Can Naturalistic Landscapes Make Us Happy?
My son sent me a link to an interesting post by Chicago Magazine’s Whet Moser. The post deals with some current research on identifying the elements that make a park look more “natural” to most people.
It was more the purpose than the results of this particular research that interested me. I’m not sure that anyone would be surprised by the qualities found to be more natural-looking – curved rather than straight edges, for example.
Marc Berman, a professor of psychology at the University of Chicago, has stated that his research could help in designing “new environments in ways that may improve psychological functioning.”
In other words, this is a new spin on the idea that exposure to nature (or something we think looks like nature) provides uplift to those who live in man-made environments.
Berman has done some research in the use of nature walks as part of a course of treatments for clinical depression. He theorizes that natural environments provide a tranquil counterpoint to the overstimulation of man-made environments, and that this can create a sense of calm and well-being.
Or, as Berman puts it:”… interacting with natural environments can have a salubrious effect on cognitive and affective processing compared to interacting with more urban/man-made environments.”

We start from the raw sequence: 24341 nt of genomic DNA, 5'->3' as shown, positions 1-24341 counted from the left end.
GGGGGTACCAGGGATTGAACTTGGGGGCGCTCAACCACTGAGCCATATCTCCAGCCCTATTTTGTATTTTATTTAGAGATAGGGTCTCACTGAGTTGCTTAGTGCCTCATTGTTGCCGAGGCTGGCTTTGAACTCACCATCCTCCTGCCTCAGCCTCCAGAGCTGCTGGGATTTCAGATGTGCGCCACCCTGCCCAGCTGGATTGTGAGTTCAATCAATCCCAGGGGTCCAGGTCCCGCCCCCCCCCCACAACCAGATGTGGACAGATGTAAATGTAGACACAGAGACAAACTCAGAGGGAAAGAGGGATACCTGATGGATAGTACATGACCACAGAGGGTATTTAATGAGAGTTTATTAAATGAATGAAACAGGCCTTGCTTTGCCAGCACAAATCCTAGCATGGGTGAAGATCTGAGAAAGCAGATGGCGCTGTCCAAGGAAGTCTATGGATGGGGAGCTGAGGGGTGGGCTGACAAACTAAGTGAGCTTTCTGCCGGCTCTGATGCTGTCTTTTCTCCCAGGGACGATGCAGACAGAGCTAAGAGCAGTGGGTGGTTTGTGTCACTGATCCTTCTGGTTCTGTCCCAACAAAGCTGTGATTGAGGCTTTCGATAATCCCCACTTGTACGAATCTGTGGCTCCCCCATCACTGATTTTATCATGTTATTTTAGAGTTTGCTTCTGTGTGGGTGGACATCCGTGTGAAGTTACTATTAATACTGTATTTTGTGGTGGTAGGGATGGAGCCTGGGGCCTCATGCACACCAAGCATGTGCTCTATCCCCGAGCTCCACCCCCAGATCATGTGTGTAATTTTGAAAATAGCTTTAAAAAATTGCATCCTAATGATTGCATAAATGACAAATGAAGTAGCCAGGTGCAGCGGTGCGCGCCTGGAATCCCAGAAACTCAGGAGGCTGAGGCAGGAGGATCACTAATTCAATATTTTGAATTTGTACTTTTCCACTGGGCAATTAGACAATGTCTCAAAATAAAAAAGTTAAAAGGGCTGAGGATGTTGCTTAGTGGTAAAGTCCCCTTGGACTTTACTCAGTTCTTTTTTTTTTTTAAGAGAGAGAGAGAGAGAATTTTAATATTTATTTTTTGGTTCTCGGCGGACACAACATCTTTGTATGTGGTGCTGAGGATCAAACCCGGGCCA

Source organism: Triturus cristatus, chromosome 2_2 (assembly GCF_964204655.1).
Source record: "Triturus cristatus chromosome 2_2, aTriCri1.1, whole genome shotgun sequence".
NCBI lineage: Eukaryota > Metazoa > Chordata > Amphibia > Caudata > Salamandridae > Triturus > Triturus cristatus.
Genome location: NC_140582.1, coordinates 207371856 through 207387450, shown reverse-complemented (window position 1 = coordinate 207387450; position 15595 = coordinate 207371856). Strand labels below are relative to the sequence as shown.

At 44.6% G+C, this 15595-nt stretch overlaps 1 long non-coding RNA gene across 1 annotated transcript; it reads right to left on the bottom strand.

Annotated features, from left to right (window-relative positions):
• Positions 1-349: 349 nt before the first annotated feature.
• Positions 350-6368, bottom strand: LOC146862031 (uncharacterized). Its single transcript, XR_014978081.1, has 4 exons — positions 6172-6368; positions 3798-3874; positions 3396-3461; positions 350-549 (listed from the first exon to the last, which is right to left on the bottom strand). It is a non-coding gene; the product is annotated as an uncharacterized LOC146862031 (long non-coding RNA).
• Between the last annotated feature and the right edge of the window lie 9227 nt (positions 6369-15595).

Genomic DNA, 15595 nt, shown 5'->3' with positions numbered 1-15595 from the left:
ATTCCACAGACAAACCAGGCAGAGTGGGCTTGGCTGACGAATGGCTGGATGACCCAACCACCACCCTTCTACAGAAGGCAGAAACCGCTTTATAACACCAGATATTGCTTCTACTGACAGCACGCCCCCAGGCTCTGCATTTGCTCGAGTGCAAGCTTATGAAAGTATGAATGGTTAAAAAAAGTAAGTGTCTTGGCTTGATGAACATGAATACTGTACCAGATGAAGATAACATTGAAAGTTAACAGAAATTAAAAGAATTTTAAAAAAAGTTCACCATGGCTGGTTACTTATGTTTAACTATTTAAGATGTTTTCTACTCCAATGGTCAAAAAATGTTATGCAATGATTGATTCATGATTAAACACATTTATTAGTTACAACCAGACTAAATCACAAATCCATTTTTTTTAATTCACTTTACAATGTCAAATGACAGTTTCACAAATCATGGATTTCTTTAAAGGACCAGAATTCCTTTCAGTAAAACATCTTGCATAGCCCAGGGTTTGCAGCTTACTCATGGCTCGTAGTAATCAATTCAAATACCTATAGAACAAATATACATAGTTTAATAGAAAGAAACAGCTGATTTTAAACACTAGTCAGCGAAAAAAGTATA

My own experience in the garden tells me there is something real behind this. Contemplating a single plant, a border, or a garden overall provides a tranquil focus for the mind and quiets worrying or distressing thoughts. Watching bees on flowers has for me the sort of hypnotic effect that some who practice meditation get from concentrating on their own breathing.
There was also a study by Frances Kuo at the University of Illinois which found that green spaces in the inner city tend to reduce crime. This runs counter to the conventional view that bushes and trees provide hiding spaces for criminals and criminal acts.
Do naturalistic gardens have this effect more than formal gardens? Perhaps. As Jens Jensen, founder of the Prairie Style of design, once said: “Straight lines spell autocracy …”. Both formal and informal gardens are designed landscapes, but the formal garden suggests control, tension, discipline. The informal garden, by definition, is more relaxed.
Jens Jensen may not have been familiar with “affective processing”, but he did say of naturalistic landscapes: “They appeal to the finer feelings of mankind and elevate the depressed in soul and mind to a higher place in the human family.”
Do you agree? Do natural-seeming landscapes in urban environments make us happier?